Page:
Historically Black Xavier University of Louisiana in New Orleans has entered into a partnership with the School of Dentistry at the University of Alabama at Birmingham. Sophomores at Xavier University who are accepted into the program will be offered conditional early acceptance into the UAB School of Dentistry.
Taking on new administrative roles are Kevin Hoult at Jackson State University in Mississippi, Dawn M. Nail at North Carolina A&T State University, Steven Byrd at Xavier University in New Orleans, and Victoria Nichols at Virginia Union University.
Dorothy Smith taught at Long Beach City College, Grossmont Community College, and later San Diego City College, where she was a professor for 24 years. Smith also lectured at San Diego State University. She was the first Black woman to be elected to public office in San Diego, serving on the school board for nearly eight years.
Sarah L. Price, associate dean for the College of Education at Florida A&M University, recently received the Jerry R. Thomas Distinguished Leadership Award from the American Kinesiology Association.
Graves Hall, honoring former Governor Bibb Graves, a Grand Cyclops of the KKK, was renamed Lucy-Graves Hall to also honor Autherine Lucy the first Black student at the university. After an outcry that Lucy's name should not be joined with the name of a KKK leader, the university renamed the building Autherne Lucy Hall.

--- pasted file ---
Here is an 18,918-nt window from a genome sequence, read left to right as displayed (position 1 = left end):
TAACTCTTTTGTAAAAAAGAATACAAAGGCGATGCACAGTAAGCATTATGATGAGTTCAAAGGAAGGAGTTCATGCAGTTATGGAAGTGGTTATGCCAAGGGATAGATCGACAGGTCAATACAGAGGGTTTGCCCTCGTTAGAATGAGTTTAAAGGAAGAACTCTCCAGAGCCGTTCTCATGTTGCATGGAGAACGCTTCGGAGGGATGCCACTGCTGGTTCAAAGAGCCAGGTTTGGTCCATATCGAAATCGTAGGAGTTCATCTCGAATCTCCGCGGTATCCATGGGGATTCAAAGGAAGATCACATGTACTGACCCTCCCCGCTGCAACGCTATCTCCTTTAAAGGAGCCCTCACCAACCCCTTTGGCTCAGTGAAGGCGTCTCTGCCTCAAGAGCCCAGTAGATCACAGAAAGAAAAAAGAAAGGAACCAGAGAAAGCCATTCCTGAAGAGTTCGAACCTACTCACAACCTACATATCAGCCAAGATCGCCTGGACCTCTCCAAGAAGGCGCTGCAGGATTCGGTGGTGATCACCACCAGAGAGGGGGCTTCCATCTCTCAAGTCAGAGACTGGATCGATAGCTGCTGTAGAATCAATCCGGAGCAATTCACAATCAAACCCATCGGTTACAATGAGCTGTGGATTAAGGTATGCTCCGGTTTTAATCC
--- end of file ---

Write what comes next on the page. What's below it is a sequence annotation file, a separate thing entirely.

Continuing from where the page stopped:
Here is this week’s news of grants or gifts to historically Black colleges and universities or for programs of particular interest to African Americans in higher education.
The Journal of Blacks in Higher Education regularly publishes a list of new books that may be of interest to our readers. The books included are on a wide variety of subjects and present many different points of view.
Each week, JBHE will provide links to online articles that may be of interest to our readers. Here are this week’s selections.
The lawsuit alleges Highland administrators sought to discourage Blacks from attending the school, intimidated Black student-athletes into leaving, and told coaches not to recruit African Americans.
New data from the U.S. Department of Education examines the background and school settings of Black or African American teachers in public and private schools in the United States before the coronavirus pandemic. During the 2017-18 school year, 7 percent of all teachers were Black or African American.
Maria Rosario Jackson is an Institute Professor in the Herberger Institute for Design and the Arts at Arizona State University. Professor Jackson, who is of Mexican American and African American descent, also holds an appointment in the Watts College of Public Service and Community Solutions at Arizona State.
El Niño, an oceanic phenomenon that affects worldwide weather patterns, significantly affected the number of enslaved Africans transported from West Africa to the Americas between the mid-1600s and mid-1800s, according to an interesting new study from the University of California, Davis.
Dr. Jenkins has served as president of the historically Black college for the past 16 years. He is credited with saving the college from closure from its accrediting agency, the Southern Association of Colleges and Schools Commission on Colleges.